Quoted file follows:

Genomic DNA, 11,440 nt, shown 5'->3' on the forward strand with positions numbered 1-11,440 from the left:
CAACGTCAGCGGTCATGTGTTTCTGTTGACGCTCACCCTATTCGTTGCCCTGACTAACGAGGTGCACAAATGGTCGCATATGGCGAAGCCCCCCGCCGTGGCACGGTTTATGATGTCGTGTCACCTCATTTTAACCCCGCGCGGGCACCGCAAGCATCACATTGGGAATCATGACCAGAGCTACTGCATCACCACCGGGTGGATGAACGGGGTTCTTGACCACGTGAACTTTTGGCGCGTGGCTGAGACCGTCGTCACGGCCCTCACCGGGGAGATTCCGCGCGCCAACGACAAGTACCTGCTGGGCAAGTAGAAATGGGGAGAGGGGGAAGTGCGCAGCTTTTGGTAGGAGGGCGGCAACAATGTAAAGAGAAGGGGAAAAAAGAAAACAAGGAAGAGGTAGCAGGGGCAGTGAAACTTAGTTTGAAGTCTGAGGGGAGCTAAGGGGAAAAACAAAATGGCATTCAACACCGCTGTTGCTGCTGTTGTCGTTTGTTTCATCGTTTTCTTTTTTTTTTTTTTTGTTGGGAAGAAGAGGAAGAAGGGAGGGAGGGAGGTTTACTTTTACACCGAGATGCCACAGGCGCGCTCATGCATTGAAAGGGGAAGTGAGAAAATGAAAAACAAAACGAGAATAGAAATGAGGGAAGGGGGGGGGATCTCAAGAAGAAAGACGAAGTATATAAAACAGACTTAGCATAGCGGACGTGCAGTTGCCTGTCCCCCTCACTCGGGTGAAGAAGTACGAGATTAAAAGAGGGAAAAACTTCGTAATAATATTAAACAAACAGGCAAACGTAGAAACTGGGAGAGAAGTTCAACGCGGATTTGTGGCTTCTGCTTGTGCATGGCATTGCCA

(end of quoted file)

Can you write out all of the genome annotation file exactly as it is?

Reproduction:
Genomic DNA, 11,440 nt, shown 5'->3' on the forward strand with positions numbered 1-11,440 from the left:
CAACGTCAGCGGTCATGTGTTTCTGTTGACGCTCACCCTATTCGTTGCCCTGACTAACGAGGTGCACAAATGGTCGCATATGGCGAAGCCCCCCGCCGTGGCACGGTTTATGATGTCGTGTCACCTCATTTTAACCCCGCGCGGGCACCGCAAGCATCACATTGGGAATCATGACCAGAGCTACTGCATCACCACCGGGTGGATGAACGGGGTTCTTGACCACGTGAACTTTTGGCGCGTGGCTGAGACCGTCGTCACGGCCCTCACCGGGGAGATTCCGCGCGCCAACGACAAGTACCTGCTGGGCAAGTAGAAATGGGGAGAGGGGGAAGTGCGCAGCTTTTGGTAGGAGGGCGGCAACAATGTAAAGAGAAGGGGAAAAAAGAAAACAAGGAAGAGGTAGCAGGGGCAGTGAAACTTAGTTTGAAGTCTGAGGGGAGCTAAGGGGAAAAACAAAATGGCATTCAACACCGCTGTTGCTGCTGTTGTCGTTTGTTTCATCGTTTTCTTTTTTTTTTTTTTTGTTGGGAAGAAGAGGAAGAAGGGAGGGAGGGAGGTTTACTTTTACACCGAGATGCCACAGGCGCGCTCATGCATTGAAAGGGGAAGTGAGAAAATGAAAAACAAAACGAGAATAGAAATGAGGGAAGGGGGGGGGATCTCAAGAAGAAAGACGAAGTATATAAAACAGACTTAGCATAGCGGACGTGCAGTTGCCTGTCCCCCTCACTCGGGTGAAGAAGTACGAGATTAAAAGAGGGAAAAACTTCGTAATAATATTAAACAAACAGGCAAACGTAGAAACTGGGAGAGAAGTTCAACGCGGATTTGTGGCTTCTGCTTGTGCATGGCATTGCCA